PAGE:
BBQ is a bizarre, unprecedented sampler of 20 songs culled from hundreds recorded from 1970 to ’73 in self-imposed seclusion, not only from parents and neighbors but from American society itself. The only apparent link to the outside world was the underground vinyl the Goons devoured like junk food: Beefheart, the Fugs, VU, the Godz, the Stooges, and countless others. Tarpit describes the band’s sound—an anarchic, barbaric yawp from Elvis’ very back yard—as “the missing link between the Summer of Love and the Sex Pistols.”

Like his band (about which little is known other than the sketchy details outlined in the time line above), Tarpit remains cloaked in mystery: He and the other Goons are fiercely protective of their privacy, even after foisting their band’s legacy on an unsuspecting public. Today, Tarpit is a producer for a direct-marketing record reissue company in Northern Virginia, repackaging rock’s history for aging baby-boomer consumers, Moth toils in Borgesian silence as a librarian in Arkansas, and Thompson will retire next year from the municipal sewage treatment plant in Memphis. As far as the band’s current bios go, that’s about it.

In person, Tarpit is polite, self-effacing, and Southern to the core: He displays a touch of evangelical fervor natural for a minister’s son—especially when he speaks of the Goons. But even more important is the fact that Tarpit’s mother is a middle-school music teacher. It was the multi-instrumental talents of Tarpit—not to mention his abduction of the family piano—that helped give the band its extraordinary range (cf. the inverted, slo-mo whorehouse piano roll on the surreal “San Antonio Desert”). Even so, Tarpit is quick to point out that he considers Thompson to be the band’s real genius, with his sui generis guitar and guttural vocals inspired by the howls of stray dogs and Captain Beefheart.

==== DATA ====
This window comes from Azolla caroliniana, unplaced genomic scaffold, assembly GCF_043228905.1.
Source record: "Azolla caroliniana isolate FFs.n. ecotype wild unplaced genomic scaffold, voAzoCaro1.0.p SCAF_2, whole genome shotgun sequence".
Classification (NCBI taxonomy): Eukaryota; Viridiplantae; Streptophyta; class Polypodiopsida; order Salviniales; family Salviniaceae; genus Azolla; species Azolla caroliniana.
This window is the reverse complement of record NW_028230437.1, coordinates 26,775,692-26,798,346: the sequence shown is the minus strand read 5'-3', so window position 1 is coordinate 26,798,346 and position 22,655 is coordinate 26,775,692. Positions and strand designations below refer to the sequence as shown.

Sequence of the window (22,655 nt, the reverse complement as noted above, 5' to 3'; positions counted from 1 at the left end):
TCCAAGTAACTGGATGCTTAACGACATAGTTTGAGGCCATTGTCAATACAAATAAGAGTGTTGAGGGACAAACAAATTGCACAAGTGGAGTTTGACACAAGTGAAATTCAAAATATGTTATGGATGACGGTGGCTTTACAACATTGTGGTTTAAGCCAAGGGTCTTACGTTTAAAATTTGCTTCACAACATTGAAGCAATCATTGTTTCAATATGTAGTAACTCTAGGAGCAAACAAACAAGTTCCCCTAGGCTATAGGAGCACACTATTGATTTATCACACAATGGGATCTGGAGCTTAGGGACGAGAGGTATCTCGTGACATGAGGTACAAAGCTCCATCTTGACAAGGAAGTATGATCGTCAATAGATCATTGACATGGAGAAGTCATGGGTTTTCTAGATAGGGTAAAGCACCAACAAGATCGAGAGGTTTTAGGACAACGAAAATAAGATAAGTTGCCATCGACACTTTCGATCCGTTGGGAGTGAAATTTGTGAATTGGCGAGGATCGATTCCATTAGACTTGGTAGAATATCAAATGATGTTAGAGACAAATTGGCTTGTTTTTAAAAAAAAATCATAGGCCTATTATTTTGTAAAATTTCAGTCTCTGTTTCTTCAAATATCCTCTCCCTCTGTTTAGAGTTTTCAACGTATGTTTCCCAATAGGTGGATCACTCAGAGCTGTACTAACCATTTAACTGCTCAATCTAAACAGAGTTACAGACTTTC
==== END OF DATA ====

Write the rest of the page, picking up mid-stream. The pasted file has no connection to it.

“Our Holy Triumvirat was Don Van Vliet [Beefheart], Jesus, and Elvis,” admits Tarpit, adding that Presley’s influence wasn’t musical but cultural—as a trickster god in their personal mythology. “We revered him as incredible inside joke long before he got fat and went Vegas: He was simply part of the local landscape.”

What makes the Memphis Goons perhaps the quintessential garage band is that—except for their one, disastrous gig at the Southland Mall—the Goons never left the garage. Forsaking such extracurricular activities as sports and dating, these exiled high-schoolers became masters of their makeshift four-track studio. These weren’t teens jamming but suburban Dadaists exploring an uncharted cosmos of pure sound. According to Tarpit, the sessions were meticulous and serious events: practice and learn a new song, record it, go on to the next song. Most importantly, the band had a passion for self-preservation, even if few people outside the band knew of the Goons’ existence. “The reason the project’s gotten so far along is because Wally Moth and I are archivists at heart,” says Tarpit. “It wouldn’t have happened with a typical garage band.”

Not to say the Goons in any way resemble some polished, low-rent Steely Dan: This is, above all, the sound of wayward youth run amok with pre-computer age machinery. The song titles alone reveal the band’s obsessions: “Bring the House Down,” “Slag Slag,” “Baby, Let’s Bathe in Tang,” “Chop Chop Chop,” and “Children of Danger.” Junk-culture collagists by instinct, the Goons were influenced by everything, from comic books and wrestling mags to TV jingles: “To us, [local bluesman] Furry Lewis was as important as Alice the Goon,” says Tarpit.